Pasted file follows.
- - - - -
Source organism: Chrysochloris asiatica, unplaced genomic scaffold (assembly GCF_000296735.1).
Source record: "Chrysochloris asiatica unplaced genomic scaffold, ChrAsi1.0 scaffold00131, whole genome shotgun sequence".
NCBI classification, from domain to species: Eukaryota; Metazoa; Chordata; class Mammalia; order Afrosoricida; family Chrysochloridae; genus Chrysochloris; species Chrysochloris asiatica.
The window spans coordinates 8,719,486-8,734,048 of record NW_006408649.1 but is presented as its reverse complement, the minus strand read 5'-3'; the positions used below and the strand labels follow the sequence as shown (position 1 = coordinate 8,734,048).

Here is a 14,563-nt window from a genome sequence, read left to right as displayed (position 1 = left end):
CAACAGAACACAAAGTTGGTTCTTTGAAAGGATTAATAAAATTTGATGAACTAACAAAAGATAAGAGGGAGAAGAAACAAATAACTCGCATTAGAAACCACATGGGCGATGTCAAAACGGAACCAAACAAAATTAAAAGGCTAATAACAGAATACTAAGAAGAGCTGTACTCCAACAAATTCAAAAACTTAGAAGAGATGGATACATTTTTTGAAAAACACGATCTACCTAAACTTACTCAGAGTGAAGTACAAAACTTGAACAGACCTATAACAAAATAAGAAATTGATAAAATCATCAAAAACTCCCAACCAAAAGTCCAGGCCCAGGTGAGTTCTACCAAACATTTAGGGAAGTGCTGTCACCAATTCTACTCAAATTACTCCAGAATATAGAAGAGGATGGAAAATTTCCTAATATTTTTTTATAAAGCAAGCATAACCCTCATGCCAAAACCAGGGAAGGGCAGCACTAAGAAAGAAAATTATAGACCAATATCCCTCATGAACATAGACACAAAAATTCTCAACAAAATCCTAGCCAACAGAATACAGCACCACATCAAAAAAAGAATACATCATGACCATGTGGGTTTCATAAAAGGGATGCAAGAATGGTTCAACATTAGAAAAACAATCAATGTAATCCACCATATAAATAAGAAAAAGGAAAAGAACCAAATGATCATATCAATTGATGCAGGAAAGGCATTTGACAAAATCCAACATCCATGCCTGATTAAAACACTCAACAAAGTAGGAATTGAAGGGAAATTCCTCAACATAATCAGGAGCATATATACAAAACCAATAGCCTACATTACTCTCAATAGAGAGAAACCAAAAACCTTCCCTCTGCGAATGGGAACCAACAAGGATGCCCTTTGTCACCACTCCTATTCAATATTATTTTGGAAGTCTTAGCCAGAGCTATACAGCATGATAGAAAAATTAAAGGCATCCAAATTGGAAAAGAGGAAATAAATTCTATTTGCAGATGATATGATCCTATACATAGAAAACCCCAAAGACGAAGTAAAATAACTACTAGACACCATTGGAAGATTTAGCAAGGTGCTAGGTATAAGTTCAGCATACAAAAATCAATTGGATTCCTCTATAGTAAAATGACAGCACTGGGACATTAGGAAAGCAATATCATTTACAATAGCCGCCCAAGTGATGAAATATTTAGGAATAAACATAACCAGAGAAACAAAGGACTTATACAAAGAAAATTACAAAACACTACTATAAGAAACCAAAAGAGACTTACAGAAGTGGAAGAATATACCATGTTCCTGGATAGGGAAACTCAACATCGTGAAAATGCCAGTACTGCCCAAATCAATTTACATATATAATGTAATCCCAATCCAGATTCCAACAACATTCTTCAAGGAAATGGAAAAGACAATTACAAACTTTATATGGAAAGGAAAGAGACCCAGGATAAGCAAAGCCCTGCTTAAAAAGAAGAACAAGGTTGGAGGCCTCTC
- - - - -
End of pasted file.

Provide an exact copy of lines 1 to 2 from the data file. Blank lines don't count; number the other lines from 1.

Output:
Source organism: Chrysochloris asiatica, unplaced genomic scaffold (assembly GCF_000296735.1).
Source record: "Chrysochloris asiatica unplaced genomic scaffold, ChrAsi1.0 scaffold00131, whole genome shotgun sequence".